If you've ever seen a stranger behaving badly--a mother yelling at her kids in the grocery store or someone who's inebriated in public--you may have reacted by silently judging this person. At least that's my tendency.
But the truly wise resist this mental habit because regardless of how a person's behavior appears outwardly, you usually can't know his or her back story.
It may sound syrupy, but making assumptions--the nasty condemning type--truly are not good for you on several levels. Here are a few reasons why.
1. Making assumptions contributes to bad karma.
Last winter I accompanied my husband on a business trip to Chicago and made an impromptu hair appointment while he attended meetings. I didn't have time to walk the mile to the salon (plus, it was freezing) so I hopped into a cab in front of the hotel. For whatever reason, the cab driver appeared to be irritated by the mere look of me, rolled her eyes at the address I gave her and grumbled comments to herself that I could not understand. My initial reaction was to feel attacked and insulted at the unwarranted rudeness. Over the course of only a few seconds her behavior immediately cast a pallor onto my mood and threatened to ruin my afternoon. I could have assumed she was mentally unstable or generally just a bad person.
But then a myriad of crazy thoughts came to my rescue: "Maybe she just found out her husband was cheating on her and I look exactly like the woman. Maybe she has an incurable disease and is pissed at the world. Maybe her cat just died."
I don't know what her problem was, but I said a little prayer for the unhappy cabbie as I looked out the window. In doing so, the black cloud over my head dissipated. Then, I gave her an extravagant tip just to tilt the scales of karma in my favor. I left her vehicle feeling light and positive instead of offended.
2. Making assumptions mucks up relationships.
If you've ever been on the receiving end of someone making faulty assumptions about how you feel about something, you know how aggravating it is. It's akin to being wrongly accused of a crime.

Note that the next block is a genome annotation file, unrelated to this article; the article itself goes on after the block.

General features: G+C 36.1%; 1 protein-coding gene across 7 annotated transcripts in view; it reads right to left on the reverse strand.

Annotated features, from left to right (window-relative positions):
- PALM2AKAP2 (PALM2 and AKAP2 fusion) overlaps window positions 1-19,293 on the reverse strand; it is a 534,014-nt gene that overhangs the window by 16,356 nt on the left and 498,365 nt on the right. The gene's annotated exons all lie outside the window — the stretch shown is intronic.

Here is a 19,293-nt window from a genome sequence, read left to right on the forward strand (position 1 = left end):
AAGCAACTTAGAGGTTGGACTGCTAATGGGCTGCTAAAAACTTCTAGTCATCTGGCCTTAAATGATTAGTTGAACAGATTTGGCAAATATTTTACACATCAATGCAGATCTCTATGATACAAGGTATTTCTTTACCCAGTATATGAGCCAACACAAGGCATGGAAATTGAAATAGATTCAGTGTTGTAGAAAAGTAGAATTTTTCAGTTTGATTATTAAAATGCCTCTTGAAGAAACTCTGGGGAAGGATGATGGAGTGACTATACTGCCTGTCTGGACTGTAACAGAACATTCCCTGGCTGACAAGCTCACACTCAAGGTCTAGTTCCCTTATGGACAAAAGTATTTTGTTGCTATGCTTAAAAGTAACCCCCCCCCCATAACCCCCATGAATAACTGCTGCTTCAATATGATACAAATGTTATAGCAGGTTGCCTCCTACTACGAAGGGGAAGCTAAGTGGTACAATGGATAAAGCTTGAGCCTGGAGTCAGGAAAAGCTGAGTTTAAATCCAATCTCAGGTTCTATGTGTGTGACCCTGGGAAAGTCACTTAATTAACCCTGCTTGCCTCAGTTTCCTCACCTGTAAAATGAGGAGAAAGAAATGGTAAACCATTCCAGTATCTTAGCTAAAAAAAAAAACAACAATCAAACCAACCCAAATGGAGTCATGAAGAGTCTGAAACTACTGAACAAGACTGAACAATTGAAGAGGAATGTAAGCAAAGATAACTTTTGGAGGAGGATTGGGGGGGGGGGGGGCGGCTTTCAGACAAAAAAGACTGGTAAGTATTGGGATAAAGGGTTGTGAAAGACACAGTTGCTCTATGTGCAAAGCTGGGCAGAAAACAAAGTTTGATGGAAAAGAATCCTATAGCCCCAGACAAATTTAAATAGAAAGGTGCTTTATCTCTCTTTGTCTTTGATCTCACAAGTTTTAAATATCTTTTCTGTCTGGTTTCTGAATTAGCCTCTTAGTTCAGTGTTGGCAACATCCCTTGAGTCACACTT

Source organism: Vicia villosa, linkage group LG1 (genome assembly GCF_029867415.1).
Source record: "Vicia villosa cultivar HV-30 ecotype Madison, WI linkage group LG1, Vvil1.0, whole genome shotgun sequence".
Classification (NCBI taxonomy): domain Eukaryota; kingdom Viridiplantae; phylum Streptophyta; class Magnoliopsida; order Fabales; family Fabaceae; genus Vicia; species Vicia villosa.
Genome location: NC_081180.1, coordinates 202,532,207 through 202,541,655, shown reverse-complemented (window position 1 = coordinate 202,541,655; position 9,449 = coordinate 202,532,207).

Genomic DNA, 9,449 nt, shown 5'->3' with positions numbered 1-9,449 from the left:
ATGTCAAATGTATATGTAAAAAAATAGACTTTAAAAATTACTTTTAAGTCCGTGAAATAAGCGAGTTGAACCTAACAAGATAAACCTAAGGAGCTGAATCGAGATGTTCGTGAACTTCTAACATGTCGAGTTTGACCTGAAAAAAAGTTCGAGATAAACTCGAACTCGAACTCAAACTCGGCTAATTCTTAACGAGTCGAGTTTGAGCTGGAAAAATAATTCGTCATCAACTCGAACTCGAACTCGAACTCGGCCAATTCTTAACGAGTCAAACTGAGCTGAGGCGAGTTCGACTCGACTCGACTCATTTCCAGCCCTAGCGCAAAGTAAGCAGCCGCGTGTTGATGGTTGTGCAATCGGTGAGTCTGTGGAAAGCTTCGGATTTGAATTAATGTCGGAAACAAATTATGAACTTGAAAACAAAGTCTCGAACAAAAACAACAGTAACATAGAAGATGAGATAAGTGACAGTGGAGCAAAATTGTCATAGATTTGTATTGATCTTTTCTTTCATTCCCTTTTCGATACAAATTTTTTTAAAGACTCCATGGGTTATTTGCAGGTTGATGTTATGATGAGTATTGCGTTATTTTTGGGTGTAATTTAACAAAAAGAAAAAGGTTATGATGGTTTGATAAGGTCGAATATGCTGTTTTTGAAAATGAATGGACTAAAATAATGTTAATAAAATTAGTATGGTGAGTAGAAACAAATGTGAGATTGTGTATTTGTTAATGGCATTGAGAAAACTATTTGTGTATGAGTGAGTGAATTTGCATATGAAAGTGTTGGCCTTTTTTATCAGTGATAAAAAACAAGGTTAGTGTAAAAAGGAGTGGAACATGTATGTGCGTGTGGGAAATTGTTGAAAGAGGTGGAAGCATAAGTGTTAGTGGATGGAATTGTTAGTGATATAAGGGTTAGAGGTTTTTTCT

I confess to doing this to my husband. I'll call him at work and perceive that he sounds busy. Unfortunately, the assumption I tend to attach to his busy-ness is that he's annoyed with my interruption and has no desire to speak with me. But every single time I complain about being disrespected in this way he denies being annoyed, but admits to being stressed when he happens to pick up my call. Does believing (inaccurately) that my husband of a quarter century does not want to talk to me, do our relationship any good at all?
Or maybe a good friend doesn't text you back in a timely manner. Do you ever start to wonder if he or she is mad at you for some reason? Most likely, it's life getting in the way. Yet, often people waste energy worrying about lapses in communication, instead of just asking about them.
3. Making assumptions is bad for your career.
I remember a boss of mine moving me into a role I definitely did not want. As an introvert, at the time I was more focused on building my writing portfolio, and less interested in coaching executives on their communication strategies.
I assumed my boss changed my role because he didn't think I had chops as a writer, was unhappy with my performance, or otherwise preferred my team members over me. Later--once I finally had the gumption to communicate my unhappiness with this lateral move--he told me the real reason for changing my role. It turns out he viewed my personality as well suited to working with high-level executives, whereas some of my coworkers didn't have as much of an aptitude in this regard. Of all his choices, he said, I was the best person for the job.
What I saw as a slam, he saw as a compliment. Once my faulty assumptions were demolished I was able to use the role change as an opportunity to build my interpersonal skills. Looking back, this has helped me infinitely more than remaining alone behind my keyboard.
I'd love to hear the lessons you've learned about the dangers of making assumptions.